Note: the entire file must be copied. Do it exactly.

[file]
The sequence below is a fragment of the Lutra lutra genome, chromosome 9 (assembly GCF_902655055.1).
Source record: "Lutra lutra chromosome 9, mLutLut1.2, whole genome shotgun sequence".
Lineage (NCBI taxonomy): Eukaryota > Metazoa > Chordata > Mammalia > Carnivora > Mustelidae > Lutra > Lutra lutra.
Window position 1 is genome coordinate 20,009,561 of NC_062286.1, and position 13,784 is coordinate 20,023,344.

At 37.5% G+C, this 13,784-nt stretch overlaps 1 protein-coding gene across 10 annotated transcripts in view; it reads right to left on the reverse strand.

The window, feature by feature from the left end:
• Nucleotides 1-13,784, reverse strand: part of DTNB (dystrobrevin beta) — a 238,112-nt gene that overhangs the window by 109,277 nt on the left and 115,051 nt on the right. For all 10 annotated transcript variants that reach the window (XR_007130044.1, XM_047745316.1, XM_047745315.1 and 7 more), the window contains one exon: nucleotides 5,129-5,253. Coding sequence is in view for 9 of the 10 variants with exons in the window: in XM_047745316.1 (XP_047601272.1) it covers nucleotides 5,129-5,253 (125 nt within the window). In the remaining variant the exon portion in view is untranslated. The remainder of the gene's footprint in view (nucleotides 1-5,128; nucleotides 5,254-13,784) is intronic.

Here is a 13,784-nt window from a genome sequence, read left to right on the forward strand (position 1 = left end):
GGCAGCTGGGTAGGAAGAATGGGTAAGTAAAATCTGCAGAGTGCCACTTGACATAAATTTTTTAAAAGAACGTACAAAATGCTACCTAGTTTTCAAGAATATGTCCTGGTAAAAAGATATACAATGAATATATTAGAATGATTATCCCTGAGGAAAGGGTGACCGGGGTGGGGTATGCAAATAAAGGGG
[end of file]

The sequence below is a fragment of the Lutra lutra genome, chromosome 9 (assembly GCF_902655055.1).
Source record: "Lutra lutra chromosome 9, mLutLut1.2, whole genome shotgun sequence".
Lineage (NCBI taxonomy): Eukaryota > Metazoa > Chordata > Mammalia > Carnivora > Mustelidae > Lutra > Lutra lutra.
Window position 1 is genome coordinate 20,009,561 of NC_062286.1, and position 13,784 is coordinate 20,023,344.

At 37.5% G+C, this 13,784-nt stretch overlaps 1 protein-coding gene across 10 annotated transcripts in view; it reads right to left on the reverse strand.

The window, feature by feature from the left end:
• Nucleotides 1-13,784, reverse strand: part of DTNB (dystrobrevin beta) — a 238,112-nt gene that overhangs the window by 109,277 nt on the left and 115,051 nt on the right. For all 10 annotated transcript variants that reach the window (XR_007130044.1, XM_047745316.1, XM_047745315.1 and 7 more), the window contains one exon: nucleotides 5,129-5,253. Coding sequence is in view for 9 of the 10 variants with exons in the window: in XM_047745316.1 (XP_047601272.1) it covers nucleotides 5,129-5,253 (125 nt within the window). In the remaining variant the exon portion in view is untranslated. The remainder of the gene's footprint in view (nucleotides 1-5,128; nucleotides 5,254-13,784) is intronic.

Here is a 13,784-nt window from a genome sequence, read left to right on the forward strand (position 1 = left end):
GGCAGCTGGGTAGGAAGAATGGGTAAGTAAAATCTGCAGAGTGCCACTTGACATAAATTTTTTAAAAGAACGTACAAAATGCTACCTAGTTTTCAAGAATATGTCCTGGTAAAAAGATATACAATGAATATATTAGAATGATTATCCCTGAGGAAAGGGTGACCGGGGTGGGGTATGCAAATAAAGGGG